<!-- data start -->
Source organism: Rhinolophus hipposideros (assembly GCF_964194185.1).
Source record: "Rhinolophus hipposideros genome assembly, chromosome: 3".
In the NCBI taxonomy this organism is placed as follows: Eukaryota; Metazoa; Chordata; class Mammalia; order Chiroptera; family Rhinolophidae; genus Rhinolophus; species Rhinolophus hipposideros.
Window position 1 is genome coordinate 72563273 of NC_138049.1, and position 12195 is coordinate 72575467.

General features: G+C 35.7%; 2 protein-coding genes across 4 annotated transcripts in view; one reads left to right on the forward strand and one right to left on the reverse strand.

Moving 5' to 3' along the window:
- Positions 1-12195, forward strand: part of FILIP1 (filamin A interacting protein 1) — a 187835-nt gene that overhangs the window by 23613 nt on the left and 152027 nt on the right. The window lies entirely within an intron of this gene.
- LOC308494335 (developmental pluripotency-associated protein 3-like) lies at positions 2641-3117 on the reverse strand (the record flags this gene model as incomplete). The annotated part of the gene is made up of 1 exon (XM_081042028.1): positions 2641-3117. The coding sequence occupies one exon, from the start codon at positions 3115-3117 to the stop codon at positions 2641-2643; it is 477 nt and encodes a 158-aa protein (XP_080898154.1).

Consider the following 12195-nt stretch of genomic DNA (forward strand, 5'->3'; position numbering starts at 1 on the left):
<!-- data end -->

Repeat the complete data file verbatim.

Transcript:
Source organism: Rhinolophus hipposideros (assembly GCF_964194185.1).
Source record: "Rhinolophus hipposideros genome assembly, chromosome: 3".
In the NCBI taxonomy this organism is placed as follows: Eukaryota; Metazoa; Chordata; class Mammalia; order Chiroptera; family Rhinolophidae; genus Rhinolophus; species Rhinolophus hipposideros.
Window position 1 is genome coordinate 72563273 of NC_138049.1, and position 12195 is coordinate 72575467.

General features: G+C 35.7%; 2 protein-coding genes across 4 annotated transcripts in view; one reads left to right on the forward strand and one right to left on the reverse strand.

Moving 5' to 3' along the window:
- Positions 1-12195, forward strand: part of FILIP1 (filamin A interacting protein 1) — a 187835-nt gene that overhangs the window by 23613 nt on the left and 152027 nt on the right. The window lies entirely within an intron of this gene.
- LOC308494335 (developmental pluripotency-associated protein 3-like) lies at positions 2641-3117 on the reverse strand (the record flags this gene model as incomplete). The annotated part of the gene is made up of 1 exon (XM_081042028.1): positions 2641-3117. The coding sequence occupies one exon, from the start codon at positions 3115-3117 to the stop codon at positions 2641-2643; it is 477 nt and encodes a 158-aa protein (XP_080898154.1).

Consider the following 12195-nt stretch of genomic DNA (forward strand, 5'->3'; position numbering starts at 1 on the left):